My mother was very big on taking care of yourself. She always took me to the best hairdressers for the best hair cuts. When I got my first pimple, she took me to the head of the acne program at NYU—things like that. It definitely influenced how I continue to treat my skin. Get a routine and figure out which products you like. Nobody can use three retinols, three night creams, and two day creams. If you’re going to deviate from your core products, only do it one at a time. And I always tell people to exfoliate on a daily basis. This once-a-week thing is nonsense. But, I think you have to know your skin. You should never look red or irritated—you should look better after you scrub. I tell my patients to do it in the shower, because if you’re not doing it in the shower, it’s inconvenient, it’s messy, and you’re just not going to do it.

So every day, I exfoliate and shower with my Resurfacing Microbrasion System—it’s a tiny granule, and I file it with a very rich hydronic serum that has pigment. It also has mulberry, bearberry, and chamomile. Your skin will actually look more soft and less pink and afterward. Then I also wash my face with my Universal Anti-Aging Cleanser With Olive Oil—it takes off makeup, too. Never go to bed with makeup on. It could be 3am—even if it’s just three hours of sleep—I never go to bed with my makeup on. It’s got pollution and free radicals in it from the environment so you should be taking that off and using an antioxidant to combat those effects.

When I’m out of the shower, the first thing I put on my skin is Patricia Wexler Acnescription Overnight Acne Repair Lotion [ed note: currently unavailable]. I use a retinol three times a week—right now it’s the Natura Bissé Diamond Extreme. I think that it’s great, but you have to know how much your skin can tolerate. I have a lot of red in my face, so I’m careful. If you’re not so red, you can use it a little more, especially because a lot of the new formulas are non-irritating. I also love the Natura Bissé Diamond Ice-Lift. A day before a red carpet event, you put it all over your face, leave it on for 10 minutes to dry, and it peels off like cellophane. It looks like you had a facelift. I try to keep two jars around at all times. If you have puffy eyes or lip lines, it’s like a miracle.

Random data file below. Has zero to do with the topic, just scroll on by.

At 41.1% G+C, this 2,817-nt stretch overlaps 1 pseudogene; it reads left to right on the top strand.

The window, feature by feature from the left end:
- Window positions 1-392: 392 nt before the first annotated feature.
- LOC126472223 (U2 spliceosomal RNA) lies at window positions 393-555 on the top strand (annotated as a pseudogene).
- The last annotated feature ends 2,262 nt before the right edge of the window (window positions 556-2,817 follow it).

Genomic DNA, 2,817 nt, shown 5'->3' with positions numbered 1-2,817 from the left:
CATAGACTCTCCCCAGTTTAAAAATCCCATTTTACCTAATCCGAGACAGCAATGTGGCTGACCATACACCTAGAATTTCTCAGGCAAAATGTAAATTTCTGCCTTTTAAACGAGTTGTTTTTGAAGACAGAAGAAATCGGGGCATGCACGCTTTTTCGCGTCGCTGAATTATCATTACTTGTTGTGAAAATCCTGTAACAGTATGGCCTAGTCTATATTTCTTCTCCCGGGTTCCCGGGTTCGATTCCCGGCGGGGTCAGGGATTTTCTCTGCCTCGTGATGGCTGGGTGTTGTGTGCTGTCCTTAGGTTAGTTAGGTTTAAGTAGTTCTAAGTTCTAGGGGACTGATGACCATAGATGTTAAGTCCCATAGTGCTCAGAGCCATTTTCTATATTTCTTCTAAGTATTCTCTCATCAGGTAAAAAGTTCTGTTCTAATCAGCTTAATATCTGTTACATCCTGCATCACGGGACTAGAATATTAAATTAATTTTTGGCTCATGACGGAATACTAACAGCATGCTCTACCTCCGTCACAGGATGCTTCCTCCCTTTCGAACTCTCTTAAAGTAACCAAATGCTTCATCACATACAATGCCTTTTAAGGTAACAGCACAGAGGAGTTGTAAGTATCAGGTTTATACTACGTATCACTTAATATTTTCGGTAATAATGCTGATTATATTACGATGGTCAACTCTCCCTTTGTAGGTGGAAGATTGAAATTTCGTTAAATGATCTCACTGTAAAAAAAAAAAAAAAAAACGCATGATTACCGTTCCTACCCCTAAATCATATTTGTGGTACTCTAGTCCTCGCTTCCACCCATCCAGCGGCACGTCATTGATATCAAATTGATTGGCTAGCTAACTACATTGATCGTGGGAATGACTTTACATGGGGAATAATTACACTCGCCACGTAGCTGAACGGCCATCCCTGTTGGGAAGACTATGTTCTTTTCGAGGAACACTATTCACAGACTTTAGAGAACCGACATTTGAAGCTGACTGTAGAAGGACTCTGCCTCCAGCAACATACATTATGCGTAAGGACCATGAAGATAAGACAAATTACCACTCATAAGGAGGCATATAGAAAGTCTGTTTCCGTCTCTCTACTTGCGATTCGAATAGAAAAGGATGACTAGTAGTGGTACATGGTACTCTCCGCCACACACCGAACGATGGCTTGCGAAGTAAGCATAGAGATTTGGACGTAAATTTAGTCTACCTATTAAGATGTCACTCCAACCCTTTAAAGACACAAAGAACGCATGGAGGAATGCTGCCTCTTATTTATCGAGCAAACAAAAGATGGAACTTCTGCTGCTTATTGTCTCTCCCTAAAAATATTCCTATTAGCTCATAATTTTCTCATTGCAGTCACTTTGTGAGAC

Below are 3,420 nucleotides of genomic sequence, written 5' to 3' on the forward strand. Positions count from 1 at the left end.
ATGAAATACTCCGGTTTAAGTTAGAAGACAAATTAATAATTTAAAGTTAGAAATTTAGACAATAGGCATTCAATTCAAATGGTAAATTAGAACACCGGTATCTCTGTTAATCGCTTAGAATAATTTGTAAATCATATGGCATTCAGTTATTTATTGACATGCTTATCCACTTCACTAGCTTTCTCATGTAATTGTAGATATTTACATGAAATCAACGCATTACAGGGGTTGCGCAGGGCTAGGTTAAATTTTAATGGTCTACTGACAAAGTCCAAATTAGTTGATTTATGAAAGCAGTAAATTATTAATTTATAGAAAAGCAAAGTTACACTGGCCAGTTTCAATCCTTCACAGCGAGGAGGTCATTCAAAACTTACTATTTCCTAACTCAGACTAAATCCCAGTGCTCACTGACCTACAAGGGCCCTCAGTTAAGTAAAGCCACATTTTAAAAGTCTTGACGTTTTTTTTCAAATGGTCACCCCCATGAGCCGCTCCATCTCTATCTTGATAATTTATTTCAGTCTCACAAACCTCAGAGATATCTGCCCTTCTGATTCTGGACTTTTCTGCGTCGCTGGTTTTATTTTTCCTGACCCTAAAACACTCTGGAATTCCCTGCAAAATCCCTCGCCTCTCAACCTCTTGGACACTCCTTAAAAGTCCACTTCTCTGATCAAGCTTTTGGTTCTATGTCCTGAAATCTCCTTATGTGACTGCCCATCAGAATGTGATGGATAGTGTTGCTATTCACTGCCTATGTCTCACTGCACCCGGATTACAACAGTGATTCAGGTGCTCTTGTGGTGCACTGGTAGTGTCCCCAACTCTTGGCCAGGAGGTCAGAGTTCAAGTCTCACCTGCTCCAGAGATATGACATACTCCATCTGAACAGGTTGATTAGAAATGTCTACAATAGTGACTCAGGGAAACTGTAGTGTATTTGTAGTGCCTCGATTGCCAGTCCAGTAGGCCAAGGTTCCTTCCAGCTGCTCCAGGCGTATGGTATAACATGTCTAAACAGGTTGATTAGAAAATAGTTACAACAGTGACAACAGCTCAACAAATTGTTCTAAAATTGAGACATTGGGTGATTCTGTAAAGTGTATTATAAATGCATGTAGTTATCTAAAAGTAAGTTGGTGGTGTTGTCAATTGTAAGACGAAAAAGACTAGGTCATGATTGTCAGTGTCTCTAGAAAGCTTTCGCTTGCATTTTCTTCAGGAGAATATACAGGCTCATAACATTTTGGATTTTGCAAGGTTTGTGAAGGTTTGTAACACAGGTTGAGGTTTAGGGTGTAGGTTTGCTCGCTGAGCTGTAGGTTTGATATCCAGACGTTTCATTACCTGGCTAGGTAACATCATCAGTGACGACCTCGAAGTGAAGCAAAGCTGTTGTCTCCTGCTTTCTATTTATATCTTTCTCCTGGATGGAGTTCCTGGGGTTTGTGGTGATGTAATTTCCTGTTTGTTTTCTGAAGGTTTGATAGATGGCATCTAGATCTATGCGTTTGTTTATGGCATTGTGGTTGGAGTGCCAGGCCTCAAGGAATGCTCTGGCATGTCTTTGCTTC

Then I put on Nia 24 Eye Repair Complex all over my face because it strengthens the barrier of your skin, so if you’re dry, it keeps the moisture in. After that comes my Intensive 3-in-1 Day Cream or Intensive Night Reversal and Repair Cream. The day cream has sunscreen, the night cream doesn’t—but I like to use my night cream twice a day because it’s more reparative. It gives more oomph to your face.

But at the same time, I’m also very lazy. I haven’t done any lasers. My last filler was two years ago…and I haven’t done Botox in two years either. The things I am OCD about doing are habits that are just generally better for the skin. I’ve never smoked a cigarette in my life. If I’m somewhere sunny, I wear a t-shirt backwards, so it’s more like a boatneck, stand under a tree, use a parasol—I really try not to be in direct sunlight because I’m sensitive to it. And I need to stay hydrated all day long. I think being dehydrated is the worst thing for your skin so I have an 8 oz. glass of some liquid in every room that I work in, and if it’s not there, I get really testy.